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United States. Office of Indian Affairs / Annual report of the Commissioner of Indian Affairs, for the year 1875

Reports of agents in Nevada,   pp. 336-343 PDF (4.1 MB)

Page 336

336                 REPORTS OF AGENTS IN           NEVADA. 
decrease is owing to their selling out and removing. There is an increase
on each of the. 
other reservations. 
The New York portion of the Saint Regis tribe, according to the State census
of 1865, 
numbered 413; they now number 737, of whom 441 are under the age of twenty-one
This increase is quite remarkable. They receive no annuities from the United
States in 
money or goods ; only a State annuity of about $3 per capita. Their reservation
is less fer- 
tile than any of the others in the agency, and is in a colder climate, being
upon the Saint 
Lawrence River, in the extreme northern part of the State. The Saint Regis
Indians are 
descendants of the Mohawks of New York, whose language they speak. Under
the influ- 
ence of some French Catholic missionaries, their ancestors migrated from
the valley of the 
Mohawk in 1677, and settled at Caughnawaga, near Montreal, in Canada.- A
colony from 
the latter place, in 1760, migrated to Saint Regis, on the Saint Lawrence.
They are named 
from Jean Francis Saint Regis, a French ecclesiastic who died in 1690. They
are mostly 
Roman Catholics. Their location is isolated, and, in that respect, favorable
to improve- 
ment. Only six deaths are reported on this reservation during the past year,
of which four 
were from consumption, one of hernia, and one from child-birth. 
The 4,955 Indians of the New York agency own 86,366 acres of fertile lands,on
nine reserv- 
ations, of which 22,989 are cultivated by them and under fence. They live
in 899 dwelling- 
houses, of the estimated cash value of $133,579; of which 27:3 are frame,
313 plank,'290 
block and logs, 21 board, 2 of stone, and I brick. They raised, in 1874,
60,461 bushels of 
corn, 49,229 bushels of oats, -12,906 bushels of wheat, 57,648 bushels of
potatoes, of pease 
1,514 bushels, beans 1,266 bushels, and of hay 3,490 tons. They milked 712
cows, made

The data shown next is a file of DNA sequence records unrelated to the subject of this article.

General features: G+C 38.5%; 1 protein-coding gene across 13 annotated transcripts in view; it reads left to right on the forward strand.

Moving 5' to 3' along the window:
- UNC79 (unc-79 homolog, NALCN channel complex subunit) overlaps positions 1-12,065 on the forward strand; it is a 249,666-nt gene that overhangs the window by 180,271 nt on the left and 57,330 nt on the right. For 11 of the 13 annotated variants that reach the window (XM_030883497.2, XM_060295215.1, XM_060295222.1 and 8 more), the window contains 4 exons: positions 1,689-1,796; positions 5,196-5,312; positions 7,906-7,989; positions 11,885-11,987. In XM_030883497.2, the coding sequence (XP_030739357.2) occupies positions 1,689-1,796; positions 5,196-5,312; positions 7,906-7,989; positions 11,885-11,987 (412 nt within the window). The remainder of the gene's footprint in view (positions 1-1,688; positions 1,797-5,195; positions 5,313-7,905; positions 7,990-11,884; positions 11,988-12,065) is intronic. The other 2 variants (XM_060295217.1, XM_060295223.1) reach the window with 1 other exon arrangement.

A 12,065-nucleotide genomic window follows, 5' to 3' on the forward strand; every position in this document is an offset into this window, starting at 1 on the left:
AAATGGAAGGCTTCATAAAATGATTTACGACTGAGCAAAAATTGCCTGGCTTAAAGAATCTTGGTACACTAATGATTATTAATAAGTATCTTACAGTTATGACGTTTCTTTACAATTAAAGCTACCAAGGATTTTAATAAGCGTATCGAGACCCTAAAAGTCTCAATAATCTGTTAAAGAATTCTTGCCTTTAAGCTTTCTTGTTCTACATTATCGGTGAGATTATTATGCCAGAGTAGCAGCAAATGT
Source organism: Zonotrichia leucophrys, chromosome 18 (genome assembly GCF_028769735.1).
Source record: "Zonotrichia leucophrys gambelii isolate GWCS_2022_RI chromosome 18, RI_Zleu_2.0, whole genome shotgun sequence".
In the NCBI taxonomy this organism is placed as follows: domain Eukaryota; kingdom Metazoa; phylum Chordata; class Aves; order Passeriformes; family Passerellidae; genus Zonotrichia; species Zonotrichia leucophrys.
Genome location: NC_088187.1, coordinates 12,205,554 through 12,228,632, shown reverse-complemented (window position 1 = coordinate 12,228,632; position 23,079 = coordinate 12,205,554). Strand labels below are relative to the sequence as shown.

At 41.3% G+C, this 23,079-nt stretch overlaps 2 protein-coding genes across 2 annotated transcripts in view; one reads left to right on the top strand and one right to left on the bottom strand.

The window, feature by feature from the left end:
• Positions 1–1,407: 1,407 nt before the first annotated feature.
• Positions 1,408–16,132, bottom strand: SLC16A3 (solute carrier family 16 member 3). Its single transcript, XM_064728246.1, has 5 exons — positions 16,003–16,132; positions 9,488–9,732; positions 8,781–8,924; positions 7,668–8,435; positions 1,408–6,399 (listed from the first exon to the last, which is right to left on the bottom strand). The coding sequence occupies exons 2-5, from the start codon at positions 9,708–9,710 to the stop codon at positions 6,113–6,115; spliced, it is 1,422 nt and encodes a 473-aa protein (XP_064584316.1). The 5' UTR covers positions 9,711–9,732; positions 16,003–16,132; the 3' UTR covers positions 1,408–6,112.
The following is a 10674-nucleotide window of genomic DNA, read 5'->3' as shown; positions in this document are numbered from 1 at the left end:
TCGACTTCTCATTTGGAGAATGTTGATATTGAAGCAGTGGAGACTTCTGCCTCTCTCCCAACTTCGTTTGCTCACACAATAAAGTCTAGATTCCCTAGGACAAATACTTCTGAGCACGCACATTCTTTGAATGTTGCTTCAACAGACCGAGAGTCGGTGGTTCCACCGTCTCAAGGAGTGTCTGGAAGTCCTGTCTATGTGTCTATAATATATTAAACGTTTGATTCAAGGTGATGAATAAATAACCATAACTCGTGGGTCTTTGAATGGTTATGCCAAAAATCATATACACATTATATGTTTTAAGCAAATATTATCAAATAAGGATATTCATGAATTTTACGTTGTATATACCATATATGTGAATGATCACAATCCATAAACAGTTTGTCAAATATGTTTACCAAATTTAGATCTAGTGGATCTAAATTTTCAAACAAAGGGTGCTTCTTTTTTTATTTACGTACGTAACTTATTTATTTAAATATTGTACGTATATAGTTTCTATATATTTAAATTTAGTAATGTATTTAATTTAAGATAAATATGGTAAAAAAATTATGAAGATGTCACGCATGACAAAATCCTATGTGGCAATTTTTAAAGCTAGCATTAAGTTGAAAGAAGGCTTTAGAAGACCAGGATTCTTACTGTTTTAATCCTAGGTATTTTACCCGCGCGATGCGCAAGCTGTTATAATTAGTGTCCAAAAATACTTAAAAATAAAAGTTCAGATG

28,369 pounds of butter, and slaughtered 108,958 pounds of pork. The cash-value
of their 
stock is estimated at $134,137, farming-implements at $56,103, and of farm-buildings,
dwelling-houses, at $56,103. They have growing 15,791 apple-trees, and raised
last year 
6,844 bushels of applesbesides peaches, pears, and grapes of choice varieties
in consider- 
able quantities. They have held annual fairs the present year for exhibition
of stock, 
grain, and vegetables, upon Cattaraugus, Tonawanda, and Onondaga reservations.
cultivate 7,511 more acres of land than in 1865, and since that time their
wealth in individ- 
ual property has nearly doubled. 
Of the 1,685 Indian youths in the agency between the ages of five and twenty-one
about 1,000 can read and speak the English language, and of adults about
There are twelve church-buildings on the reservations, of the value of $22,400,
capable of 
seating 3,500 persons.  Of the churches, four are Methodist Episcopal, four
three Presbyterian, and one Protestant Episcopal. The number of church-members
is 1'0341 
The Catholics of Saint Regis reservation attend church in Canada. Of the
twelve clergymen 
and missionaries in charge of these churches, six are Indians. 
Rev. Asher Wright, who had beenfor forty years a missionary of the American
Board of 
Foreign Missions among the Senecas of this agency, died at the mission-house,
on the Cat- 
taraugus reservation, in April last. He was a graduate of Dartmouth College,
a gentleman 
of fine literary attainments, and most thoroughly devoted to his work as
a missionary. He 
translated a book of hymns and the four gospels of the New Testament into
the Seneca. 
language, and was engaged at the time of his death in compiling-a Seneca
dictionary, which 
he left unfinished. He was a skillful physician, and used to great advantage
his knowledge 
of medicine as auxiliary to his missionary work. His services as physician
to the Indians 
were gratuitous, and he supplied them with medicines from his limited missionary
and died poor. The first supply of medicines furnished by the Government
was received 
only a few days before his death. In my opinion, the importance of furnishing
medical treat- 
ment and supplies to Indians, in the work of their civilization, cannot be
There is a growing desire among the Indians of this agency to become citizens,
and to own 
their lands in severalty and in fee. Especially is this true of the young
men. But the 
Senecas of the Cattaraugus and Allegany reservations will strenuously resist
any effort to 
make them citizens and allot their lands, so long as the claim of the Ogden
Land Company, 
or its assigns, rests as a cloud upon their title to these reservations,
for the reasons stated 
in my annual report of 1873, to wllich I again respectfully beg leave to
call attention. 
I am, very respectfully, your obedient servant, 
Hon. EDW. P. SMITH,                                    D. SHERMAN, Agent.
Commissioner of Indian Affairs. 
Moapa River Reserve, September 11, 1875. 
SIR: I have the honor to submit the following report on the condition of
affairs at this 
agency for the year ending September 30, 1875: 
On my arrival at the Pi-Ute agency last November the outlook of affairs was
in the extreme. A large deficiency existed from the previous year. The creditors
of the 

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